1. It has been over a year since Moldova's Interim Poverty Reduction Strategy Paper (I-PRSP) was finalized. At that time, it was envisaged that the preparation of a full PRSP would be completed towards the end of 2001, although it was recognized that this was an ambitious schedule. Shortly following the adoption of the I-PRSP, however, the preparatory process came to a standstill because of unforeseen political events. These events were set in motion in mid-2000, when the Moldovan Parliament adopted a major change in the country's constitution, changing Moldova from a presidential republic into a parliamentary republic. In December 2000, Parliament failed to elect a new President and, as a result, Parliament was dissolved and general elections were held in February 2001. These elections resulted in an absolute majority of the Communist Party of Moldova and the subsequent election of a new President and Government. The elections, the change in government, and the associated change in senior government officials, caused the PRSP process to temporarily stall. Although this was unfortunate, it was also unavoidable, and the result of a healthy democratic process.

 

2. An additional challenge was posed by the interruption of Moldova's relations with the international donor community because of the political uncertainty created by the elections and the change in government. The new Government has had to overcome an initial reluctance from the international community to offer support. Furthermore, Government needs to demonstrate its commitment to structural reforms toward a free market economy by implementing and advancing the reform measures. We believe that our Government, more than any previous government of Moldova, has had to prove itself in terms of policies and commitment to complete the transformation to a market economy. As a result, financial assistance (including for the PRSP process) has been considerably less than hoped for, while the need to reestablish relations with donors has required considerable time and effort of senior government officials.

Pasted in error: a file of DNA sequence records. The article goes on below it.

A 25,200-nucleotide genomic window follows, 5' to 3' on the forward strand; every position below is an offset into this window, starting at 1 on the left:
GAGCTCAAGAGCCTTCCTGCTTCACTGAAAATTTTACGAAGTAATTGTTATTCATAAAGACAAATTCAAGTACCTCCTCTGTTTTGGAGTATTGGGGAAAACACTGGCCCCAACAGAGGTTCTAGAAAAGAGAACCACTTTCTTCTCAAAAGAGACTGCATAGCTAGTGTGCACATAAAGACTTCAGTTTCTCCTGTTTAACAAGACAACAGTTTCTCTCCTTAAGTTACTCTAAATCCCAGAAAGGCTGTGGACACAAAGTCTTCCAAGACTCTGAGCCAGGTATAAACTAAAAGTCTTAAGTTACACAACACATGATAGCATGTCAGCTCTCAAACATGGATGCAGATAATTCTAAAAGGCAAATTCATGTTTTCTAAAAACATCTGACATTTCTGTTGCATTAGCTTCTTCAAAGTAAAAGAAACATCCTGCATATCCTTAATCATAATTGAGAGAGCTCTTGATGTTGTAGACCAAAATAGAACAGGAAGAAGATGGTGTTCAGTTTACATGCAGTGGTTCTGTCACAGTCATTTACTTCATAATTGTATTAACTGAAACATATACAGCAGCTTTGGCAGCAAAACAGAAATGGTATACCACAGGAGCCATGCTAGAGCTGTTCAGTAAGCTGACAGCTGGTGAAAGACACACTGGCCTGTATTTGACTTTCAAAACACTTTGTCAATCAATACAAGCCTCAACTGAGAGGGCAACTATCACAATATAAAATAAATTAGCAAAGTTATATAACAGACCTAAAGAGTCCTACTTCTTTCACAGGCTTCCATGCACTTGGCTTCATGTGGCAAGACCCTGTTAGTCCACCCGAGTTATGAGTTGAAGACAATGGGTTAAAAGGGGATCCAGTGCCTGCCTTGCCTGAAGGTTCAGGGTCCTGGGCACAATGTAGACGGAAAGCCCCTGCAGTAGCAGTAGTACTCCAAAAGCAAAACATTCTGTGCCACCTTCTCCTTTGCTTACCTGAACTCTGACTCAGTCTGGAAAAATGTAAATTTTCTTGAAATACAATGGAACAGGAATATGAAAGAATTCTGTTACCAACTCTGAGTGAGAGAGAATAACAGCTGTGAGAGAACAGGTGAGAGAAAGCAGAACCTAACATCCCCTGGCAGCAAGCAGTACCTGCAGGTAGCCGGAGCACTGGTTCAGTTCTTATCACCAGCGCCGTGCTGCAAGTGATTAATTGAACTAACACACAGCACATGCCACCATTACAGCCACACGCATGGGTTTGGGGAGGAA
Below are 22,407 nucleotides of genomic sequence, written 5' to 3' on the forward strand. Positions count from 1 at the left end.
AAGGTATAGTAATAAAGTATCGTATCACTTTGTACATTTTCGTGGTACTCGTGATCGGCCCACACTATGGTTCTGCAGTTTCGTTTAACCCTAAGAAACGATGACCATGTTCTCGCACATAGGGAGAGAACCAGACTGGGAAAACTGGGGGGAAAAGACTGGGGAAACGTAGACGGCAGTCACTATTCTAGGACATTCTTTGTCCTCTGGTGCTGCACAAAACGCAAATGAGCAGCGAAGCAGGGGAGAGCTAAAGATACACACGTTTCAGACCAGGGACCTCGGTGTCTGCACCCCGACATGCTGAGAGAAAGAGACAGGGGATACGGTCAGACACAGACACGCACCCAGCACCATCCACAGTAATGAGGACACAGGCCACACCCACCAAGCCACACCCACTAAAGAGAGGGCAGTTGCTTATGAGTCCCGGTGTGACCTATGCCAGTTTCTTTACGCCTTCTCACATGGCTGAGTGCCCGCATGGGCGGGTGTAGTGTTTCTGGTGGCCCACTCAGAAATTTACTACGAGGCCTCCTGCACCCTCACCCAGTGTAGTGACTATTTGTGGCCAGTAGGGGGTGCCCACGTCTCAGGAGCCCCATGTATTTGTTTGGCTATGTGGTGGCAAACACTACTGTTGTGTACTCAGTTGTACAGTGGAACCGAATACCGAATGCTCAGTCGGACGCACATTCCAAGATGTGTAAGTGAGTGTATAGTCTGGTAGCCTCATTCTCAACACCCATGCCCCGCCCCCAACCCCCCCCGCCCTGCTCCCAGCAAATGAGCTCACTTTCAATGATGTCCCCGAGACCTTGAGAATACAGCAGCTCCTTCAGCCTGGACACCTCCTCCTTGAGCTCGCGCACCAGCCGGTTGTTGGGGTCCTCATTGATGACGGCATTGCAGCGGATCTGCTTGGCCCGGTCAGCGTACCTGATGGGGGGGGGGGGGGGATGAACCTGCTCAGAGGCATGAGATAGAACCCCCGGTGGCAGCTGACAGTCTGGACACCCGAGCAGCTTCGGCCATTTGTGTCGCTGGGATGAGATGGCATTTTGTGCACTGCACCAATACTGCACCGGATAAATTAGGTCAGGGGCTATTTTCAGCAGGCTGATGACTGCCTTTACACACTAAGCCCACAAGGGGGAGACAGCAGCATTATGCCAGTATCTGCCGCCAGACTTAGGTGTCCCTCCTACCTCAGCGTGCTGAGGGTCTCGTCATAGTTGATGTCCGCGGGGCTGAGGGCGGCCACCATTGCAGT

II. Recent Poverty Alleviation Efforts

3. While the process of developing a full PRSP was delayed, the Government's policy priorities since its installation have been very much attuned to the objective of alleviating poverty. The Government's efforts focused on three areas, consistent with the ideas outlined in the I-PRSP: